The Treaty Negotiations Minister has called Winston Peters "the Donald Trump of New Zealand politics".
Chris Finlayson took offence at Mr Peters' comments about the amount paid to people negotiating Treaty of Waitangi settlements on behalf of the Crown.
Mr Peters said Mr Finlayson should get a grip and stop throwing "hissy fits".
Mr Peters, the New Zealand First leader and MP for Northland, sought a breakdown of the payments to individual negotiators since National has been in Government in a written parliamentary question to Mr Finlayson.
A total of $7.8 million has been paid to 13 negotiators, among whom are five former Labour and National MPs: Labour's Rick Barker, Paul Swain and Fran Wilde, and National's Paul East and Sir Douglas Graham.
Mr Peters then described the payments as "colossal and unjustified" to media.
Speaking in Parliament last night, Mr Finlayson said the comments were unfair, disgusting, vulgar and crude, and accused him of an "intemperate attack" on the negotiators.
"Mr Peters is nothing more than the Donald Trump of New Zealand politics who wants nothing more than a cheap headline.
"These external negotiators are very good value for money, providing excellent service and are achieving results," Mr Finlayson said.
"I say to New Zealand First that their tendency to personalise things and attack the individuals as they have done with my treaty negotiators is something I resent and something I think is quite simply disgusting.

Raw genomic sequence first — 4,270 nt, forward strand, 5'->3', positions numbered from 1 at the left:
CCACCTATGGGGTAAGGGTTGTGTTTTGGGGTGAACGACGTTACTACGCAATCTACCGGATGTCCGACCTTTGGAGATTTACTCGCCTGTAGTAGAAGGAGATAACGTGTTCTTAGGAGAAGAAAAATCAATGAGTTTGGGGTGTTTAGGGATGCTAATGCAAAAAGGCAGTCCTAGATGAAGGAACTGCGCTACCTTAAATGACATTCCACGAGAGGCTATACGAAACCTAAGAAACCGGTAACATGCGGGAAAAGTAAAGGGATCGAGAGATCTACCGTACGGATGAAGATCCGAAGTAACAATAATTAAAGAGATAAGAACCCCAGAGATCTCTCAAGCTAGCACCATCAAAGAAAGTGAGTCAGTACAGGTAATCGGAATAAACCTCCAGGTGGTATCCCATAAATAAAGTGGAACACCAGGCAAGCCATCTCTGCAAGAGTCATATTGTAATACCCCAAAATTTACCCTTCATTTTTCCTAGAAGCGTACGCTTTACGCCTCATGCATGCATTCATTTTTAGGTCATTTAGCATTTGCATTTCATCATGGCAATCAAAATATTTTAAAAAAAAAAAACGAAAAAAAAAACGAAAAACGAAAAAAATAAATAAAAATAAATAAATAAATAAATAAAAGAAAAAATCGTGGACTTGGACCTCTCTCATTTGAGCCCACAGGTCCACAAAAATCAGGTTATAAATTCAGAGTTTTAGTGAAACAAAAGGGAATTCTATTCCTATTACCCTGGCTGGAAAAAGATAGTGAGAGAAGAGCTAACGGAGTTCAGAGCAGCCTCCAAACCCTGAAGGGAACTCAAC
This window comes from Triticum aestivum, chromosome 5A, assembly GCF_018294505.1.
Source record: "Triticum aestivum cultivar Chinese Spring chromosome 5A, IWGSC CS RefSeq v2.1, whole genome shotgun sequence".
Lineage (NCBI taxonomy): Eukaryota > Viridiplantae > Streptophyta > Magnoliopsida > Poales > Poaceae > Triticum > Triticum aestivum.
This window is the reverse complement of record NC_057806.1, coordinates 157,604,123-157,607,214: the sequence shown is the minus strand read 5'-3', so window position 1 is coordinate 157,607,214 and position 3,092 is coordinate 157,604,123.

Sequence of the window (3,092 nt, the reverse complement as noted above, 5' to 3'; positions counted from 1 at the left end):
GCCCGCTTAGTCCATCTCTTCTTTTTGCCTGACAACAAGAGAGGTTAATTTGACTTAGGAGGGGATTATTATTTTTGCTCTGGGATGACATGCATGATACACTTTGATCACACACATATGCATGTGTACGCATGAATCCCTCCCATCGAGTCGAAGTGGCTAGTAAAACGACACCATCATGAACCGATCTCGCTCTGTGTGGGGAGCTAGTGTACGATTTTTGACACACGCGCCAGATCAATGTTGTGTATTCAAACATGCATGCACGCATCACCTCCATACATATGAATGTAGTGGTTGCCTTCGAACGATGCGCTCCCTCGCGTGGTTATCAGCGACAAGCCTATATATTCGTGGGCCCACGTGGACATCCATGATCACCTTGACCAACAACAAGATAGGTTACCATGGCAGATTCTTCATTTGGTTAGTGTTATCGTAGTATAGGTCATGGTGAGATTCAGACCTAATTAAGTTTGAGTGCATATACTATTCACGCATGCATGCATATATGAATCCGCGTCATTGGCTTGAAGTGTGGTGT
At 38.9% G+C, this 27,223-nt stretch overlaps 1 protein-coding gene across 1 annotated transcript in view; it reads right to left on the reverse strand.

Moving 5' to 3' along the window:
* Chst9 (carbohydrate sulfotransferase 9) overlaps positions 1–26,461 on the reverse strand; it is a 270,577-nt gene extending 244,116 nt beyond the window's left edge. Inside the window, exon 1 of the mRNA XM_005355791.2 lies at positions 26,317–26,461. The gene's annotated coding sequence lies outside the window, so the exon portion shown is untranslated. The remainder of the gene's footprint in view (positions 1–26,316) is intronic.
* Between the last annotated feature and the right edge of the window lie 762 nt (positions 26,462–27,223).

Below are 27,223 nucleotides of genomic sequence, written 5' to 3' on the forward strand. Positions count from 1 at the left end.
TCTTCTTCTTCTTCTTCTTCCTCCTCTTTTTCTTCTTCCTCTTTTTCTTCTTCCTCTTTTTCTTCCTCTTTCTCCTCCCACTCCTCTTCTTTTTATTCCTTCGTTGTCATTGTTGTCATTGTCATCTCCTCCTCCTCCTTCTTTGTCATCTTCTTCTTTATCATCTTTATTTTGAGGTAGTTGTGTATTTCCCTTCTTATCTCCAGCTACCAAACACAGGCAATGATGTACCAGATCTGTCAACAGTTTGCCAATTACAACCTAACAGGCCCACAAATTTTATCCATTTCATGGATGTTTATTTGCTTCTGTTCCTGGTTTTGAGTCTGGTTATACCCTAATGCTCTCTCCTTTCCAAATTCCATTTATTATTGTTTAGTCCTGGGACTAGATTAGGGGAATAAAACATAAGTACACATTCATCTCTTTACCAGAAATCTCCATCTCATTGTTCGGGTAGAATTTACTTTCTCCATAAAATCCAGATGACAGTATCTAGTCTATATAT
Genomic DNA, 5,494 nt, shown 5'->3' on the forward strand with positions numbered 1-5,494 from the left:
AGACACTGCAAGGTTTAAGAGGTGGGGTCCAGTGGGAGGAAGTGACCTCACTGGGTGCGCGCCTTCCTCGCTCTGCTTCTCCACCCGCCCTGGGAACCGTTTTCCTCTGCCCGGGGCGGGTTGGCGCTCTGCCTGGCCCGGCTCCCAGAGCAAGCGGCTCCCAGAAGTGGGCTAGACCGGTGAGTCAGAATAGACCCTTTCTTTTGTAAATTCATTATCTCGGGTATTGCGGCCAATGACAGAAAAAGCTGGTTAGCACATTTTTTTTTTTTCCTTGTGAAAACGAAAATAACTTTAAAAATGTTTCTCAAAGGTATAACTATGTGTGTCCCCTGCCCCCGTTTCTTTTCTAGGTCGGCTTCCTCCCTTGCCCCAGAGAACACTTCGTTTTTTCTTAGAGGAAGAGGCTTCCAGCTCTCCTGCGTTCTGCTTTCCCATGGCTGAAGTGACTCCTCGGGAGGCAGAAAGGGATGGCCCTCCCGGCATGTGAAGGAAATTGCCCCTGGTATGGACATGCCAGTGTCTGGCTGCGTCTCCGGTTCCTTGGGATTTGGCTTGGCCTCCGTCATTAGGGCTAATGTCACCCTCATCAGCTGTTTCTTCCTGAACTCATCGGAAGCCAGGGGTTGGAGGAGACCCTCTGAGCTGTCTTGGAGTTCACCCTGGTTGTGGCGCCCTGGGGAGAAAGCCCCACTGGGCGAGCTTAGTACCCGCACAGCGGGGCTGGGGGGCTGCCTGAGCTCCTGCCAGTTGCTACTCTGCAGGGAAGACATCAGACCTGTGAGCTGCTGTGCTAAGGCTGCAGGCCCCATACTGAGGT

"These people are good people and I am very proud of the work they are doing regardless of party or regardless of background."
Mr Finlayson said John Wood, chancellor at Canterbury University, had done "phenomenally well" in two difficult treaty negotiations: Tuhoe and the Whanganui River.
Mr Peters lashed out himself saying Mr Finlayson needed to "get a grip and stop reverting to hissy fits every time some truth is told about his organisational spending".
"Reverting to diversions and straw men in some vain attempt to avert attention from gross expenditure items to individual treaty settlement negotiators simply won't do," Mr Peters said.
"It is clear that a number of negotiators were reasonable in their charges and no one is challenging them, and nor did I."
However one negotiator received more than $2.26 million over seven years and another $1.55 million.
"The public will want to know just what sort of complexity justifies those extraordinary costs and Mr Finlayson needs to know that puerile attacks on me are going to have no effect at all."